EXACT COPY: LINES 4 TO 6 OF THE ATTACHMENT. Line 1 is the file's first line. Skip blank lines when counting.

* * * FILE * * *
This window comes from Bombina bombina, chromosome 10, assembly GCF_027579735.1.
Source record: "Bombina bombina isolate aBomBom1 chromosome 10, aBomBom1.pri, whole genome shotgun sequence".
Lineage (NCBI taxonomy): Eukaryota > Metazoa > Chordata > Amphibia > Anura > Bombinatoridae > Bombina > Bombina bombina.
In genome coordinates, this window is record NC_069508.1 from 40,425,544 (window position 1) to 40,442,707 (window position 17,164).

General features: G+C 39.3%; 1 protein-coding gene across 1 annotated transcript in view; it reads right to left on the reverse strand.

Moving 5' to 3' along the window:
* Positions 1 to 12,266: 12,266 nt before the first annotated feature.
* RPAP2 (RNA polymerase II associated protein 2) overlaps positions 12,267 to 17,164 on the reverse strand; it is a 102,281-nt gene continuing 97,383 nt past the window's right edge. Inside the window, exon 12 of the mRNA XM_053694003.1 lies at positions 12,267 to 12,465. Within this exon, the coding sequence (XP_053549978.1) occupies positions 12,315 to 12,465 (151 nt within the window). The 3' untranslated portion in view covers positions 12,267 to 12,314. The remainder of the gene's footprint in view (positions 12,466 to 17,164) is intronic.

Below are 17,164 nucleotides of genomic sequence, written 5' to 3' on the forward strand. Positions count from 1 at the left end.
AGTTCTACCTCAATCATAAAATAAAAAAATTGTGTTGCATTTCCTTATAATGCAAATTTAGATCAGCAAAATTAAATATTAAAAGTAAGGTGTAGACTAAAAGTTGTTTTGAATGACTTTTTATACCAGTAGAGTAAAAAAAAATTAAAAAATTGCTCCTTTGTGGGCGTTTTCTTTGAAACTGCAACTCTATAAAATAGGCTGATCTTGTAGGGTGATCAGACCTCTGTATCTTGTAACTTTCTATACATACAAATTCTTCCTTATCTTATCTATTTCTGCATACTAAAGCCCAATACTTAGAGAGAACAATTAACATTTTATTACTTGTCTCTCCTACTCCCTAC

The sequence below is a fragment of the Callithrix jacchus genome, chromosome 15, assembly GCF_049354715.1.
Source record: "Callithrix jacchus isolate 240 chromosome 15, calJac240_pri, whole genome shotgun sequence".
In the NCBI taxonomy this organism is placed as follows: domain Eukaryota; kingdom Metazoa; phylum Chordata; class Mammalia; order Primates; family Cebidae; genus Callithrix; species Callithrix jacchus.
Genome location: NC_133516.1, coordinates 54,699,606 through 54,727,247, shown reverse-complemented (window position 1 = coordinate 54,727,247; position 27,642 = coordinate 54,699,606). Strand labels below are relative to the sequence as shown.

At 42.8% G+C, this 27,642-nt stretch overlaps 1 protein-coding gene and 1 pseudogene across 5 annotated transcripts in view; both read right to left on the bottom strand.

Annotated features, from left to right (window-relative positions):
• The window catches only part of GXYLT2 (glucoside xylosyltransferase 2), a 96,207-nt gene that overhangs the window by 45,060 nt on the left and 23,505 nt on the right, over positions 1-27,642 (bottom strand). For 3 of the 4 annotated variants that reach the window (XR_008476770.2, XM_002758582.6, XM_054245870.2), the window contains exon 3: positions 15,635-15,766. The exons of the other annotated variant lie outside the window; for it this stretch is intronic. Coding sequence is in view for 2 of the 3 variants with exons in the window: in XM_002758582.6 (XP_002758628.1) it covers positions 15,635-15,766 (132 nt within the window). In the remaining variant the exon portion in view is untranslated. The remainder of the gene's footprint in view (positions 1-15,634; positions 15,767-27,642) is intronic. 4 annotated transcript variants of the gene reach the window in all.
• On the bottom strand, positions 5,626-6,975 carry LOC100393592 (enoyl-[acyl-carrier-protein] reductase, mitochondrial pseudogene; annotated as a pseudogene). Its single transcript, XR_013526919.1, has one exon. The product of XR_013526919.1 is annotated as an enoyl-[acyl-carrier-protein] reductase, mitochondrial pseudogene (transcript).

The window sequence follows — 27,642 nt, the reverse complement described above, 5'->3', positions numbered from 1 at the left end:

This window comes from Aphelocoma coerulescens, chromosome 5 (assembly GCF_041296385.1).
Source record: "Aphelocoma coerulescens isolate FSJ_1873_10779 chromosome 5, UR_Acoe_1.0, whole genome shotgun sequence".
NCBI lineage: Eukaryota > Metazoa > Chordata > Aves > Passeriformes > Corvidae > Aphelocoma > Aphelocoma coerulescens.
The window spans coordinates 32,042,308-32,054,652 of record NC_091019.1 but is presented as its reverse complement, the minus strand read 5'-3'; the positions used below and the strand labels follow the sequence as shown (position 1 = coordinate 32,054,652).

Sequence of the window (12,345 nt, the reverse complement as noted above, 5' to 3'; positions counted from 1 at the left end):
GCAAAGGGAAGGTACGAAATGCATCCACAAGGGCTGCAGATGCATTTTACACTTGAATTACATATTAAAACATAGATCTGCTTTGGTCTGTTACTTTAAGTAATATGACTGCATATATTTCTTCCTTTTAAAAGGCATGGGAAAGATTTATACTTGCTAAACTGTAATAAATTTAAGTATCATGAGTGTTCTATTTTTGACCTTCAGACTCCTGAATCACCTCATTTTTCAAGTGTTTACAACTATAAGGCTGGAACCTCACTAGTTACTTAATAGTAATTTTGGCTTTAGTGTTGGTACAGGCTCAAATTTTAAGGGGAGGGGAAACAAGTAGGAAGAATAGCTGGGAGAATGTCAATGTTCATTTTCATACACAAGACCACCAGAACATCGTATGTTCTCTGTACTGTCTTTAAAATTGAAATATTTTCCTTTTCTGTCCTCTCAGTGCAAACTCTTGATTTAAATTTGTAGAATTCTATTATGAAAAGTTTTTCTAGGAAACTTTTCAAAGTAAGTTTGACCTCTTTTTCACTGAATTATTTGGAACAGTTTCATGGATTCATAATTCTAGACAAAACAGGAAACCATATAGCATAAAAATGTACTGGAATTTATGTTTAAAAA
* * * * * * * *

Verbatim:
In genome coordinates, this window is record NC_069508.1 from 40,425,544 (window position 1) to 40,442,707 (window position 17,164).

General features: G+C 39.3%; 1 protein-coding gene across 1 annotated transcript in view; it reads right to left on the reverse strand.

Moving 5' to 3' along the window: